25. Bremner, J. M. (1965) Total nitrogen, p. 1149-1178. In: C. A. Black, D. D. Evans, L. E. Ensminger, J. L. White, F. E. Clark and R. C. Dinauer(eds.) Methods of soil analysis: Parts 2. Chemical and microbiological properties, No. 9 in the series of Agronomy, Am. Soc. of Agron, Inc. Publisher
  26. Masson, J., Tremblay, N. and Gosselin, A. (1991) Nitrogen fertilization and HPS supplemental lighting influence vegetable transplant production. I. Transplant growth, J. Amer. Soc. Hort. Sci. 116:594-598
  27. Melton, R.R. and Dufault, R.J. (1991) Nitrogen, phosphorus, and potassium fertility regimes affect tomato transplant growth, HortSci. 26:141-142
  28. Widders, I.E. (1989) Pretransplant treatments of N and P influence growth and elemental accumulation in tomato seedlings, J. Amer. Soc. Hort. Sci. 114:416-420
  29. Marry C., Halbrooks, A. and Wilcox, G.E. (1980) Tomato plant development and elemental accumulation, J. Amer, Soc. Hort. Sci. 105:826-828
  30. Tei, F., Benincasa, P. and Guiducci, M. (2002) Critical nitrogen concentration in processing tomato, Europ. J. Agron. 18:45-55 https://doi.org/10.1016/S1161-0301(02)00096-5
  31. Vavrina, C.S., Hochmuth, G.J., Cornell, J.A. and Olson, S.M. (1998) Nitrogen fertilization of Floridagrown tomato transplants: Seasonal variation in greenhouse and field performance, HortSci. 33:251-254
  32. Weston, L.A. and Zandstra, B.B. (1989)Transplant age and N and P nutrition effects on growth and yield of tomatoes, HortSci. 24:88-90
  33. Garton, R.W. and Widders, I.E. (1990) Nitrogen and phosphorus preconditioning of small-plug seedlings influence processing tomato productivity, HortSci. 25:655-657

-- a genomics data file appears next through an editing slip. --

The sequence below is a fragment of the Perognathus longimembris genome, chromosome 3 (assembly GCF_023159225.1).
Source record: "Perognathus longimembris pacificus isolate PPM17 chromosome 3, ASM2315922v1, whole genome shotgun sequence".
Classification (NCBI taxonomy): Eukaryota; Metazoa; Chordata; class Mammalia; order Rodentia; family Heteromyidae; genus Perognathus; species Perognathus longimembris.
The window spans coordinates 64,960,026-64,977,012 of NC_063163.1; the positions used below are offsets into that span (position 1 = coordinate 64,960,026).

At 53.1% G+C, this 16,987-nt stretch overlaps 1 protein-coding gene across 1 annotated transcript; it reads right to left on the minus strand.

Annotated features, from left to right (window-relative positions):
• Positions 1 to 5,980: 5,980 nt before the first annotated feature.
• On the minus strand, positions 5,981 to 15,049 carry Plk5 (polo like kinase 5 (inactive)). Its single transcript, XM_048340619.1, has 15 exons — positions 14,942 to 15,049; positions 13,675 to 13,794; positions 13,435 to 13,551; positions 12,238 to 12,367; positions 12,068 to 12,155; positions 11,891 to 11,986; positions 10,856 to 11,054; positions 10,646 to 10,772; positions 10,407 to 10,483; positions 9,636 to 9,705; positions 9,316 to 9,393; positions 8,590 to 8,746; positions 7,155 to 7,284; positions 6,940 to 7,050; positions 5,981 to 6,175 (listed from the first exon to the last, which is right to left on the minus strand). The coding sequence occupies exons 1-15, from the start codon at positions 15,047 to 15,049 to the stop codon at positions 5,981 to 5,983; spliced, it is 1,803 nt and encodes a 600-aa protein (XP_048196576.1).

34. Liptay, A. and Nicholls, S. (1993) Nitrogen supply during greenhouse transplant production affects subsequent tomato root growth in the field, J. Amer. Soc. Hort. Sci. 118:339-342

Cited by

  1. Optimal Levels of Additional N Fertigation for Greenhouse Watermelon Based on Cropping Pattern and Growth Stage vol.49, pp.6, 2016, https://doi.org/10.7745/KJSSF.2016.49.6.699
  2. Effects of reduced additional fertilizer on tomato yield and nutrient contents in salt accumulated soil vol.42, pp.4, 2015, https://doi.org/10.7744/cnujas.2015.42.4.423
  3. Effects of Fertigation with Pig Slurry on Growth and Yield of Red pepper vol.29, pp.3, 2010, https://doi.org/10.5338/KJEA.2010.29.3.227
  4. Comparison of Growth, Yield and Yield Components among Rice Cultivars for Organic Farming in No-tillage Paddy vol.29, pp.1, 2010, https://doi.org/10.5338/KJEA.2010.29.1.001
  5. Effect of Nitrogen Fertigation by Soil Testing on the Growth and Yield of 'Campbell Early'(Vitis labrusca L.) Grapevine in Field Cultivation vol.29, pp.1, 2010, https://doi.org/10.5338/KJEA.2010.29.1.012
  6. Estimation of growth stage-based nitrogen supply levels for greenhouse semi-forcing zucchini cultivation vol.42, pp.4, 2015, https://doi.org/10.7744/cnujas.2015.42.4.319
  7. Changes of Tomato Growth and Soil Chemical Properties as Affected by Soil pH and Nitrogen Fertilizers vol.29, pp.4, 2010, https://doi.org/10.5338/KJEA.2010.29.4.328
  8. Effect of Pig Slurry Fertigation on Soil Chemical Properties and Growth and Development of Cucumber (Cucumis sativus L.) vol.44, pp.2, 2011, https://doi.org/10.7745/KJSSF.2011.44.2.194
  9. Effect of Slurry Composting and Bio-filtration (SCB) by Fertigation on Soil Chemical Properties and Growth of Red Pepper (Capsicum annuum L.) vol.48, pp.5, 2015, https://doi.org/10.7745/KJSSF.2015.48.5.404
  10. Growth Response of Eggplant (Solanum melongena L.) Using Balanced Manure Nutrients Supply by Fertigation Culture vol.26, pp.2, 2018, https://doi.org/10.11625/KJOA.2018.26.2.269